Christian Hymns Salve Jewish Soul

Ex-Yeshiva Girl Finds Comfort in Rootsy Sacred Harp Music

Salve the Soul: Abigail Beshkin is Jewish, but she finds comfort in singing Christian hymns with this group of singers.
Courtesy of Rachel Speer
Salve the Soul: Abigail Beshkin is Jewish, but she finds comfort in singing Christian hymns with this group of singers.

By Abigail Beshkin

Published February 05, 2012, issue of February 10, 2012.
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About a year-and-a-half ago, I went through a devastating breakup and, soon after, began a love affair with perhaps the strangest hobby an ex-yeshiva girl could imagine: Sacred Harp singing.

Considered a type of American roots music, Sacred Harp music consists of four-part a cappella harmonizing of Christian hymns. With roots in early 18th-century English parish singing and the singing-school movement in colonial New England, it became especially popular in the American South and West in the 19th century, even as it fell out of favor in the Northeast. Its popularity peaked in the South before the Civil War with the publication of a shape-note songbook called “The Sacred Harp,” which is how this type of singing got its name.

Abigail Beshkin
Abigail Beshkin

I first came across Sacred Harp at the public radio station where I used to work, and its melancholic, almost raw sound stayed with me. One Sunday, about a month post-breakup, I resolved to do something — anything — that didn’t involve devouring a gallon of Edy’s Slow Churned ice cream and crying into the empty container. I soon found myself in a sweltering church in Brooklyn, N.Y., holding a hymnal on my lap.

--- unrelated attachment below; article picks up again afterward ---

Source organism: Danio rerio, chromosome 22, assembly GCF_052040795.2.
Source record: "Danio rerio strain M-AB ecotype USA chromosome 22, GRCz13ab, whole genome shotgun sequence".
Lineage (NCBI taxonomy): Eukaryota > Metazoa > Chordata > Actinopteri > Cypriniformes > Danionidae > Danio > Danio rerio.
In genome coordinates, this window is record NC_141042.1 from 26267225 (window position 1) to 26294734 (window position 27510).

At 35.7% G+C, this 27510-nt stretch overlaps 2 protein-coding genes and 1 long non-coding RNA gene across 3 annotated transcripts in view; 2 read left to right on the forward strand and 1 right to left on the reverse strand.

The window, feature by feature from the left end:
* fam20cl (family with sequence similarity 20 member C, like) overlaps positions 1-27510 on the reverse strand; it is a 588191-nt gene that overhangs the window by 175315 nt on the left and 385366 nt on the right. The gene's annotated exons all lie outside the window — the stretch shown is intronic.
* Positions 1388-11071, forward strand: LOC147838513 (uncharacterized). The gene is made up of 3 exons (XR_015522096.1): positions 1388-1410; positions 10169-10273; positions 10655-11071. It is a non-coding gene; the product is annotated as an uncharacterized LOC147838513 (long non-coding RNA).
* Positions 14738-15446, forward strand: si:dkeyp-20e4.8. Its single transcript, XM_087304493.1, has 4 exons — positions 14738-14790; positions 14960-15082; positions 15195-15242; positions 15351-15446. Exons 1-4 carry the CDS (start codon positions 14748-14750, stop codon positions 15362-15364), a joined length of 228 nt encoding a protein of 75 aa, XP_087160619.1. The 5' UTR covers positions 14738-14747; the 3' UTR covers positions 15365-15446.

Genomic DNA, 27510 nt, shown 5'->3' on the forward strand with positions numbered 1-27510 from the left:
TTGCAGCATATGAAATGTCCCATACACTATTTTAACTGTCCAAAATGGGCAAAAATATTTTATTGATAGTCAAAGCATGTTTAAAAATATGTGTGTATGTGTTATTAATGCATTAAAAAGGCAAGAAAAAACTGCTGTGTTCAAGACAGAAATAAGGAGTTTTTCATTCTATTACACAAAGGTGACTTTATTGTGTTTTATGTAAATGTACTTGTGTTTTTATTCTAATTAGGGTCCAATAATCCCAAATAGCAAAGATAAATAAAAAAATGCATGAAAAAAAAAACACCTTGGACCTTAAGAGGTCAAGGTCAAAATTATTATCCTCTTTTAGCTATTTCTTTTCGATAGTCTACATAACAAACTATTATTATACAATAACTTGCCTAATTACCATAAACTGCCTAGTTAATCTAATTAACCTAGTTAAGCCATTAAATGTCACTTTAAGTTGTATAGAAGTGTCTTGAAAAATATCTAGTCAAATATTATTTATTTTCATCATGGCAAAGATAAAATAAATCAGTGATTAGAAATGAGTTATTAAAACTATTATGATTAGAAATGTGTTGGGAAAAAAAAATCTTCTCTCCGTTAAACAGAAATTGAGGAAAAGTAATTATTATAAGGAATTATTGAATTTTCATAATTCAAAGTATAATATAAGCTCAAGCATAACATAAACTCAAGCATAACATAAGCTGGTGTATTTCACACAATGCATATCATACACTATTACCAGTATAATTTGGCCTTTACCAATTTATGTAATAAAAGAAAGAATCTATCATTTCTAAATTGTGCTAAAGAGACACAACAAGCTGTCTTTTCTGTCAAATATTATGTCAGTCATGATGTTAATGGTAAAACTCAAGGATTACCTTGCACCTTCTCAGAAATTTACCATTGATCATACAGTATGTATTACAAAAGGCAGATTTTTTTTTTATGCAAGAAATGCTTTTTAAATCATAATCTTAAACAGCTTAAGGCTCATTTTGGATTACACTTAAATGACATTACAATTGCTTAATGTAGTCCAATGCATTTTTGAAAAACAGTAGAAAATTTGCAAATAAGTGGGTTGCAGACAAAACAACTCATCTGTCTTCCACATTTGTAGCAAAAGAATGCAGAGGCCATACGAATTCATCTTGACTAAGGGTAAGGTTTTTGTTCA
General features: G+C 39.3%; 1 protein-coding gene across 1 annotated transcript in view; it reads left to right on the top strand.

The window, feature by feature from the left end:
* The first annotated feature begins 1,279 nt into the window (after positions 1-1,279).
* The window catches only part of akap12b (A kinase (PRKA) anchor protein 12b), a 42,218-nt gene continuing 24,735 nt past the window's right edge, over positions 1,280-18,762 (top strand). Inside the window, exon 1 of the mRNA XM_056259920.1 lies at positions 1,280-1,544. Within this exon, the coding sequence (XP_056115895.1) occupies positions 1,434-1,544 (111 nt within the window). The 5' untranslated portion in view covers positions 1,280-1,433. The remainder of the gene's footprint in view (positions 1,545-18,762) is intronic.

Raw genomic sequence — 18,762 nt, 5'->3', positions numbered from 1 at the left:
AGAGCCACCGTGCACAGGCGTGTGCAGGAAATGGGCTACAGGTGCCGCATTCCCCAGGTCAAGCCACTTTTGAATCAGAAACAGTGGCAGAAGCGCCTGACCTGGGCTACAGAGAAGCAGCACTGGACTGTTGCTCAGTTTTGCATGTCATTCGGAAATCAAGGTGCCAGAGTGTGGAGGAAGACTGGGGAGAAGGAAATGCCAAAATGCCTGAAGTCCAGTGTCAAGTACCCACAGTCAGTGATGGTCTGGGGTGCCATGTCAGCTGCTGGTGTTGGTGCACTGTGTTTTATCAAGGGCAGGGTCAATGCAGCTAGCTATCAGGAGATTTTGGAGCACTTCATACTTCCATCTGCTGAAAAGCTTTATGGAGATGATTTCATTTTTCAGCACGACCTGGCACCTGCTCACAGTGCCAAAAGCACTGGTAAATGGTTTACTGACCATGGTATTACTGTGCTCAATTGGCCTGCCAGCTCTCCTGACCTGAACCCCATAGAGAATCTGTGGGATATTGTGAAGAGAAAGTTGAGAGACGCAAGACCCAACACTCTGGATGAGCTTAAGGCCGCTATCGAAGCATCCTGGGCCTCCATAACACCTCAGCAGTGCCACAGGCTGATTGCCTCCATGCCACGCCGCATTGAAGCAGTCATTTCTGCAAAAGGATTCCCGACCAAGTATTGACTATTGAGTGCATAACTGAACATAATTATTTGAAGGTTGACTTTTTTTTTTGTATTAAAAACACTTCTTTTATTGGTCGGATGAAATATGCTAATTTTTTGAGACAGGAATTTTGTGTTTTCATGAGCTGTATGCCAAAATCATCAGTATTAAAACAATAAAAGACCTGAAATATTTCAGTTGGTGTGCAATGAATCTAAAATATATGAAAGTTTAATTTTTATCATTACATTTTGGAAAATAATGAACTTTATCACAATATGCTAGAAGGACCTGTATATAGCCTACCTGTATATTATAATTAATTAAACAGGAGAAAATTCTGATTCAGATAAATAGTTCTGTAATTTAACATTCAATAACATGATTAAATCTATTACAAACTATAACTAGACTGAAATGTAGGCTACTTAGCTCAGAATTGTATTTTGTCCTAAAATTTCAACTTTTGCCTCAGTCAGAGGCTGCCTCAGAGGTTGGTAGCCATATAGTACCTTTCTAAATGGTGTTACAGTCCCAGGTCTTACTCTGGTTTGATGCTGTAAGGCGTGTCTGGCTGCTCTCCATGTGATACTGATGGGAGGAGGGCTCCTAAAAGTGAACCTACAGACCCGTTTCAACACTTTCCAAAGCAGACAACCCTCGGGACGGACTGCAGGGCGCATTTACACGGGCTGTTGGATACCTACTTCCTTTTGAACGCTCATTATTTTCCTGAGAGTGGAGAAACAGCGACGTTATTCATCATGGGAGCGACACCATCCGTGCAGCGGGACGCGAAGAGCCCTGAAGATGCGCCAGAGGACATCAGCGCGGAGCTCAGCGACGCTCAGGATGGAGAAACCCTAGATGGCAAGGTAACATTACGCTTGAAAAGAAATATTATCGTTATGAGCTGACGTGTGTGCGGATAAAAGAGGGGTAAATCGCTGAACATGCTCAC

At the front of the church, the choral leader stood in the square formed by the four sections of trebles, altos, tenors and basses. She explained that Sacred Harp music is also called “shape note” music, because it uses a four-note system in which each note has a distinct shape. I concentrated so hard that a full 20 minutes went by before I realized I had not checked my iPhone for an “am srry pls take me bk” text. I spent the next half hour not checking my phone because I was too busy obsessing over scenarios in which my 11th grade Talmud teacher walks into this church and finds me singing about Jesus.

My boyfriend and I had been teenage loves at a Zionist camp in the Poconos 18 years earlier; when we reconnected, I lived in Boston and he in New York. We had been dating for more than a year when I moved to Brooklyn. He dumped me three months later. After that, I fell into a kind of stupor; even now, I remember little about that summer except for the music.

I went to the weekly Wednesday “singings,” as they are called, and the frequent Sunday ones. For those hours, I focused on the alto lines and not on the romantic summer weekend trips I would not be taking. Unexpectedly, I began to find comfort in the words. Rashi-like, I began to read more modern, personal interpretations into the hymns.

HEAR ABIGAIL BESHKIN’S RADIO STORY ABOUT SACRED HARP MUSIC: